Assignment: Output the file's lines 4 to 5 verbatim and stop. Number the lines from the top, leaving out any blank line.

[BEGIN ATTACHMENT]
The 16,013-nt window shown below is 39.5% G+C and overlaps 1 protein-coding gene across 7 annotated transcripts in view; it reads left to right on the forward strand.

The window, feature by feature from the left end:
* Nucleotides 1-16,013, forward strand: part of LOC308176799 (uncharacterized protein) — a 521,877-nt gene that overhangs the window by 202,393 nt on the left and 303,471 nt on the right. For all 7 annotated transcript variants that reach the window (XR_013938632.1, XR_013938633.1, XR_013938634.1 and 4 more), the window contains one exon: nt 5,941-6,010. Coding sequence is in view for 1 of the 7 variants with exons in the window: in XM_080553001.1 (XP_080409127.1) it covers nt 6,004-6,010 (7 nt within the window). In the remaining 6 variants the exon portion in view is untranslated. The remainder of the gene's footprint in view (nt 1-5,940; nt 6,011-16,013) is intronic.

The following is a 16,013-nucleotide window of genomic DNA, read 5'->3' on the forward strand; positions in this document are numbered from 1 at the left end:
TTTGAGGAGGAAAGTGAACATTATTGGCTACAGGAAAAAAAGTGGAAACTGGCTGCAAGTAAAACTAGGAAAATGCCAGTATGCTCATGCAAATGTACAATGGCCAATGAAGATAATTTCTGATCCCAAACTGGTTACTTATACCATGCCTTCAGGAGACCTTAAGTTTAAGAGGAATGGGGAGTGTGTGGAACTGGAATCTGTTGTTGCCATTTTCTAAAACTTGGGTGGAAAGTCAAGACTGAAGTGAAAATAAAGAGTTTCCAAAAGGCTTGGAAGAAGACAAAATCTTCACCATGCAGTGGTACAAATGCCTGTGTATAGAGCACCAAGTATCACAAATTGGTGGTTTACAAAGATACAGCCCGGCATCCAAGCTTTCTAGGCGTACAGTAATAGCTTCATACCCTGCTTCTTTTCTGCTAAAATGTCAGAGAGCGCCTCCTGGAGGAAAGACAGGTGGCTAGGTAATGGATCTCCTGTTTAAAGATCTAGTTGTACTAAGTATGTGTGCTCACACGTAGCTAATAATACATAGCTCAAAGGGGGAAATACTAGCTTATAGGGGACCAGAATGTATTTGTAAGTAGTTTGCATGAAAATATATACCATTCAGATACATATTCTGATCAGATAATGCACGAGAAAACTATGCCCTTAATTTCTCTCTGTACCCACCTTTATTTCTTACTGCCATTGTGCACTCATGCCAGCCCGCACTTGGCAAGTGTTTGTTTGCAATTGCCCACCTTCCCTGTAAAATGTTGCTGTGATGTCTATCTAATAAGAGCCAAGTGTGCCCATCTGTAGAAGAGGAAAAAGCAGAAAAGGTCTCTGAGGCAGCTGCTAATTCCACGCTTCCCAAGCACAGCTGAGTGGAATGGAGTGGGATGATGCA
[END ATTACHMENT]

The following is a 16,013-nucleotide window of genomic DNA, read 5'->3' on the forward strand; positions in this document are numbered from 1 at the left end:
TTTGAGGAGGAAAGTGAACATTATTGGCTACAGGAAAAAAAGTGGAAACTGGCTGCAAGTAAAACTAGGAAAATGCCAGTATGCTCATGCAAATGTACAATGGCCAATGAAGATAATTTCTGATCCCAAACTGGTTACTTATACCATGCCTTCAGGAGACCTTAAGTTTAAGAGGAATGGGGAGTGTGTGGAACTGGAATCTGTTGTTGCCATTTTCTAAAACTTGGGTGGAAAGTCAAGACTGAAGTGAAAATAAAGAGTTTCCAAAAGGCTTGGAAGAAGACAAAATCTTCACCATGCAGTGGTACAAATGCCTGTGTATAGAGCACCAAGTATCACAAATTGGTGGTTTACAAAGATACAGCCCGGCATCCAAGCTTTCTAGGCGTACAGTAATAGCTTCATACCCTGCTTCTTTTCTGCTAAAATGTCAGAGAGCGCCTCCTGGAGGAAAGACAGGTGGCTAGGTAATGGATCTCCTGTTTAAAGATCTAGTTGTACTAAGTATGTGTGCTCACACGTAGCTAATAATACATAGCTCAAAGGGGGAAATACTAGCTTATAGGGGACCAGAATGTATTTGTAAGTAGTTTGCATGAAAATATATACCATTCAGATACATATTCTGATCAGATAATGCACGAGAAAACTATGCCCTTAATTTCTCTCTGTACCCACCTTTATTTCTTACTGCCATTGTGCACTCATGCCAGCCCGCACTTGGCAAGTGTTTGTTTGCAATTGCCCACCTTCCCTGTAAAATGTTGCTGTGATGTCTATCTAATAAGAGCCAAGTGTGCCCATCTGTAGAAGAGGAAAAAGCAGAAAAGGTCTCTGAGGCAGCTGCTAATTCCACGCTTCCCAAGCACAGCTGAGTGGAATGGAGTGGGATGATGCA